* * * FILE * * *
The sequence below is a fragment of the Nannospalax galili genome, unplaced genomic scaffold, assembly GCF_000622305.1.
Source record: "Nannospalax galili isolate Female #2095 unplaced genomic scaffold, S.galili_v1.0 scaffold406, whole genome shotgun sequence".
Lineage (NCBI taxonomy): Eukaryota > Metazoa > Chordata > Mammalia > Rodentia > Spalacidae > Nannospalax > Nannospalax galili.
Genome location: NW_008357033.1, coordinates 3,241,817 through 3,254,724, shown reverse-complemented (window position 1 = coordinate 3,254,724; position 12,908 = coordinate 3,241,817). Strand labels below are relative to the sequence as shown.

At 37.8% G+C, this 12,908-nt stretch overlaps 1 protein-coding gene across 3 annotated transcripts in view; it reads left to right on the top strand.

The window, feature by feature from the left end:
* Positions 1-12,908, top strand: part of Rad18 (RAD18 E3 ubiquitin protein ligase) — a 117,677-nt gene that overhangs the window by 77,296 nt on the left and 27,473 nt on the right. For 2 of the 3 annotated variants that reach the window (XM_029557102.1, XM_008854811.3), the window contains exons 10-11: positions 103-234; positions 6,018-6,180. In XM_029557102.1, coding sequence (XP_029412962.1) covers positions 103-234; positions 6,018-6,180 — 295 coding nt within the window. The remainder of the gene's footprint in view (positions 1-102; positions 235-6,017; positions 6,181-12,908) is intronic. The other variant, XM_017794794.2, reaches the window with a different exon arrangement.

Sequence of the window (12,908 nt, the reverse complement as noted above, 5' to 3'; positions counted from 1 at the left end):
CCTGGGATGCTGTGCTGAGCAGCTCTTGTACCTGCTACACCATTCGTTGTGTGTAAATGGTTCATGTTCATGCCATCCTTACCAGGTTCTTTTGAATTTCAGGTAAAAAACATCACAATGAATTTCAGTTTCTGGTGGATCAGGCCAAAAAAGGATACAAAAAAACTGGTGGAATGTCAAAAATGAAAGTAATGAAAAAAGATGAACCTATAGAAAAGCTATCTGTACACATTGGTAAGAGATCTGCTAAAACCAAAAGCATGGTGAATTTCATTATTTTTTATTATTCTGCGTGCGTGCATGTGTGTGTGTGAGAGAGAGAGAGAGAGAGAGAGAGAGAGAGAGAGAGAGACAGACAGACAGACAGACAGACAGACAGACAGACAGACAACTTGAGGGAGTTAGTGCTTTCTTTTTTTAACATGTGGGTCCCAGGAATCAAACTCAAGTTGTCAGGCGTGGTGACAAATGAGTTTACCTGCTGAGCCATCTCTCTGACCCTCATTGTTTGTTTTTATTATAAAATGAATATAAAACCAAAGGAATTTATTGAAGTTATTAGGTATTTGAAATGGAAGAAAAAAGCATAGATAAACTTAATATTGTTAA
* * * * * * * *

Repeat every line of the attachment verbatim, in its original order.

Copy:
The sequence below is a fragment of the Nannospalax galili genome, unplaced genomic scaffold, assembly GCF_000622305.1.
Source record: "Nannospalax galili isolate Female #2095 unplaced genomic scaffold, S.galili_v1.0 scaffold406, whole genome shotgun sequence".
Lineage (NCBI taxonomy): Eukaryota > Metazoa > Chordata > Mammalia > Rodentia > Spalacidae > Nannospalax > Nannospalax galili.
Genome location: NW_008357033.1, coordinates 3,241,817 through 3,254,724, shown reverse-complemented (window position 1 = coordinate 3,254,724; position 12,908 = coordinate 3,241,817). Strand labels below are relative to the sequence as shown.

At 37.8% G+C, this 12,908-nt stretch overlaps 1 protein-coding gene across 3 annotated transcripts in view; it reads left to right on the top strand.

The window, feature by feature from the left end:
* Positions 1-12,908, top strand: part of Rad18 (RAD18 E3 ubiquitin protein ligase) — a 117,677-nt gene that overhangs the window by 77,296 nt on the left and 27,473 nt on the right. For 2 of the 3 annotated variants that reach the window (XM_029557102.1, XM_008854811.3), the window contains exons 10-11: positions 103-234; positions 6,018-6,180. In XM_029557102.1, coding sequence (XP_029412962.1) covers positions 103-234; positions 6,018-6,180 — 295 coding nt within the window. The remainder of the gene's footprint in view (positions 1-102; positions 235-6,017; positions 6,181-12,908) is intronic. The other variant, XM_017794794.2, reaches the window with a different exon arrangement.

Sequence of the window (12,908 nt, the reverse complement as noted above, 5' to 3'; positions counted from 1 at the left end):
CCTGGGATGCTGTGCTGAGCAGCTCTTGTACCTGCTACACCATTCGTTGTGTGTAAATGGTTCATGTTCATGCCATCCTTACCAGGTTCTTTTGAATTTCAGGTAAAAAACATCACAATGAATTTCAGTTTCTGGTGGATCAGGCCAAAAAAGGATACAAAAAAACTGGTGGAATGTCAAAAATGAAAGTAATGAAAAAAGATGAACCTATAGAAAAGCTATCTGTACACATTGGTAAGAGATCTGCTAAAACCAAAAGCATGGTGAATTTCATTATTTTTTATTATTCTGCGTGCGTGCATGTGTGTGTGTGAGAGAGAGAGAGAGAGAGAGAGAGAGAGAGAGAGAGAGACAGACAGACAGACAGACAGACAGACAGACAGACAGACAACTTGAGGGAGTTAGTGCTTTCTTTTTTTAACATGTGGGTCCCAGGAATCAAACTCAAGTTGTCAGGCGTGGTGACAAATGAGTTTACCTGCTGAGCCATCTCTCTGACCCTCATTGTTTGTTTTTATTATAAAATGAATATAAAACCAAAGGAATTTATTGAAGTTATTAGGTATTTGAAATGGAAGAAAAAAGCATAGATAAACTTAATATTGTTAA